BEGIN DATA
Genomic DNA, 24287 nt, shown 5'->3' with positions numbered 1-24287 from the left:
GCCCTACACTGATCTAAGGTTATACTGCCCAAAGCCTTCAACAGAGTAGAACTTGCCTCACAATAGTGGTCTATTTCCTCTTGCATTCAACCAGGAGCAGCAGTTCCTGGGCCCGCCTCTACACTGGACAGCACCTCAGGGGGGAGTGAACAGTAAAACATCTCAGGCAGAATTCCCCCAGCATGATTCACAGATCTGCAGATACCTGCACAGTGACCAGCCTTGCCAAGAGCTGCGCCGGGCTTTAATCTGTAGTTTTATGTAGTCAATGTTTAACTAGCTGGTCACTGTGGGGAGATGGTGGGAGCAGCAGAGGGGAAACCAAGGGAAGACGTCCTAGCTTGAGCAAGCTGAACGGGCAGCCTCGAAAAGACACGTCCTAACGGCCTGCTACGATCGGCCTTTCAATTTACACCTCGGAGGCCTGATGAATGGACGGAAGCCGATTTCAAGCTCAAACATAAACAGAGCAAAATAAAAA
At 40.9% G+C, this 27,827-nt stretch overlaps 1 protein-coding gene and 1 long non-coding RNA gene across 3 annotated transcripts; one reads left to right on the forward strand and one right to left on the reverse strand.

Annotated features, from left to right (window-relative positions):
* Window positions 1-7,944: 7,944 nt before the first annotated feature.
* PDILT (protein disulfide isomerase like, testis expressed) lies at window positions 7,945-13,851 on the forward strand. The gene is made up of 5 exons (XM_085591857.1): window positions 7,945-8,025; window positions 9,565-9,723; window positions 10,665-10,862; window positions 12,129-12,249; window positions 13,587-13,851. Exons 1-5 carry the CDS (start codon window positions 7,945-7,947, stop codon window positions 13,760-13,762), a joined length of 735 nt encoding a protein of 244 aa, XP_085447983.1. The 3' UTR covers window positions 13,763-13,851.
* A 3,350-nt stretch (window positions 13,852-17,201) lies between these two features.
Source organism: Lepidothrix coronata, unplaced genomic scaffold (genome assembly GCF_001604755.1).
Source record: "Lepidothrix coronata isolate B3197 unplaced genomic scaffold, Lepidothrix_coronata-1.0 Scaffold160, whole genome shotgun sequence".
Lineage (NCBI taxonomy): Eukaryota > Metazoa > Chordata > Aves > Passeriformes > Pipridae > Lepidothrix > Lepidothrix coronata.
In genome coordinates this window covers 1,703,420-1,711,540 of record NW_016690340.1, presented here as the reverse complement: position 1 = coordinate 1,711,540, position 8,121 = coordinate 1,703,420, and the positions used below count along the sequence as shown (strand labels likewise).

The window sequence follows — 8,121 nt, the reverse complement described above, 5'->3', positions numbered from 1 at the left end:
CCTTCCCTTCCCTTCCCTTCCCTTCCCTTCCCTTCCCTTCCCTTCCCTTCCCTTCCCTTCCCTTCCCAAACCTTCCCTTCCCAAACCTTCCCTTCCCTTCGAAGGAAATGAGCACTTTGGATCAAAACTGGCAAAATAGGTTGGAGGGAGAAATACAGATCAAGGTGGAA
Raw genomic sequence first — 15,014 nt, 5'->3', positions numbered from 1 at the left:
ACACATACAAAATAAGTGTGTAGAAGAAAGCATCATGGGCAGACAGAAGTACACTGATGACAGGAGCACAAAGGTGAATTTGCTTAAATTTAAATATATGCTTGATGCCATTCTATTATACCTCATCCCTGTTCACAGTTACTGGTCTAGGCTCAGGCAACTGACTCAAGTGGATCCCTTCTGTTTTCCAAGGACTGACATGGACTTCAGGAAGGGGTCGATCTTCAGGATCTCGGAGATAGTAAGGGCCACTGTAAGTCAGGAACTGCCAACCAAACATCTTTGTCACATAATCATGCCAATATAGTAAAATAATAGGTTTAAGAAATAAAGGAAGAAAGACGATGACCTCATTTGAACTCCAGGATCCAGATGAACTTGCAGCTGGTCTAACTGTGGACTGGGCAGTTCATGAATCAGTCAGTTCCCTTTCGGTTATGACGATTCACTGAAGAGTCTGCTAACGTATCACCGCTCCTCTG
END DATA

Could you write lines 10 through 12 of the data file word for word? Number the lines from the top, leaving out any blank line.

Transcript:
Lineage (NCBI taxonomy): Eukaryota > Metazoa > Chordata > Aves > Passeriformes > Pipridae > Lepidothrix > Lepidothrix coronata.
In genome coordinates this window covers 1,703,420-1,711,540 of record NW_016690340.1, presented here as the reverse complement: position 1 = coordinate 1,711,540, position 8,121 = coordinate 1,703,420, and the positions used below count along the sequence as shown (strand labels likewise).

The window sequence follows — 8,121 nt, the reverse complement described above, 5'->3', positions numbered from 1 at the left end: